reply to this | link to this | view in chronology ]

  • icon
    n00bdragon (profile), 2 Apr 2021 @ 10:10am

    Automated legal filings needs to be made illegal. If it's worth enough to sue over then it's worth enough to have a real human being look at it and attach their name to it.

    reply to this | link to this | view in chronology ]

    • identicon
      Anonymous Coward, 2 Apr 2021 @ 11:50am

      Re:

      A DMCA notice does require someone to attach their name to it. The problem is that there's no penalty for faulty notices, so there's no reason for rightsholders to pay attention to where they send the notices flying off to.

      reply to this | link to this | view in chronology ]

      • icon
        PaulT (profile), 3 Apr 2021 @ 9:55am

        Re: Re:

        "The problem is that there's no penalty for faulty notices"

        I could be wrong, but my understanding is that the DMCA includes a penalty of perjury for false claims. But, it's never really enforced, and even if it was, how does that apply to a piece of software?

        This is why the system is irrevocably broken - the target of a false claim has to spend time and money going through the courts to have their legal activity renewed, but nobody faces any real penalty for false claims.

        reply to this | link to this | view in chronology ]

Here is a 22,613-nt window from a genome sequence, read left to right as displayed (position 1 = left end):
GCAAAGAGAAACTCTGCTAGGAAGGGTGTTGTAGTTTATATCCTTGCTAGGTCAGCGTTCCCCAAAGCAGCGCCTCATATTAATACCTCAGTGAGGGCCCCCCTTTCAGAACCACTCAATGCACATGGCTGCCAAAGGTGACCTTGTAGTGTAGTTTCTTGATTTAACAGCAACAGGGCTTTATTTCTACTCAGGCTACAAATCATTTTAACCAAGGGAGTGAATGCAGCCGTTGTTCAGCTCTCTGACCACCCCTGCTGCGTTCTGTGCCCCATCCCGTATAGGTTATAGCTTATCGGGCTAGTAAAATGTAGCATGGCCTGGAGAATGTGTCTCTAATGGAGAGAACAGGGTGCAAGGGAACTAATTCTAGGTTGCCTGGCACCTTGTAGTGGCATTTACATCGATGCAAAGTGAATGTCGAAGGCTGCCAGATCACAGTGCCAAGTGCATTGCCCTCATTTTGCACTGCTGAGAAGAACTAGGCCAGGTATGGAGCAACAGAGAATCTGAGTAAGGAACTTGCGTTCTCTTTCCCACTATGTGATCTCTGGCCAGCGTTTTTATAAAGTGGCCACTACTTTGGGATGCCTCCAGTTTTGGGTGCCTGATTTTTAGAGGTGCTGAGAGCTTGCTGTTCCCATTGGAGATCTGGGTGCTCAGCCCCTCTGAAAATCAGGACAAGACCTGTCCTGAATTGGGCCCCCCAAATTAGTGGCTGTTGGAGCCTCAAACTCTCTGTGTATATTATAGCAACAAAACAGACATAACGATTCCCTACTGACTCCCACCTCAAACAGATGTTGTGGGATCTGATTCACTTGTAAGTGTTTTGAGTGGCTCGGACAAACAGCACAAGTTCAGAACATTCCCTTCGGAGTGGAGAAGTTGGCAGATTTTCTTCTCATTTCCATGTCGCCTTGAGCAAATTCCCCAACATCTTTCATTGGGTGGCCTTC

• identicon
          Anonymous Coward, 3 Apr 2021 @ 8:48pm

          Re: Re: Re:

          I could be wrong, but my understanding is that the DMCA includes a penalty of perjury for false claims. But, it's never really enforced, and even if it was, how does that apply to a piece of software?

          Courts have diluted the penalty of perjury statement to uselessness based on grammatical arguments. It's no longer "under penalty of perjury" that the claim is accurate, it's "under penalty of perjury" that you are authorized to make the claim.

          reply to this | link to this | view in chronology ]

  • identicon
    Anonymous Coward, 2 Apr 2021 @ 1:39pm

    The proper "social consequence" for companies using automated DMCA spam would be for everyone to stop creating any content for their products. Zero social media presense would quickly disabuse them of their bad habits.

    reply to this | link to this | view in chronology ]

  • icon
    Ben S (profile), 2 Apr 2021 @ 2:14pm

    SteamDB has a lot more than just statistics, it holds a lot of backend data. A couple months back, a game I have had an update that broke the game for anyone not on Windows 10. I was able to get Steam to download an older version of the game, one that still worked, by getting the Depot ID and Manifest ID from SteamDB, then accessing the Steam command line and using the download_depot command to download that update. I then shared this with other users who had the game so they could play until the devs fixed the issue with the next update.

    I likely would not have been able to downgrade with out SteamDB. I would hate to see that go down because of bogus DMCA notices.

    reply to this | link to this | view in chronology ]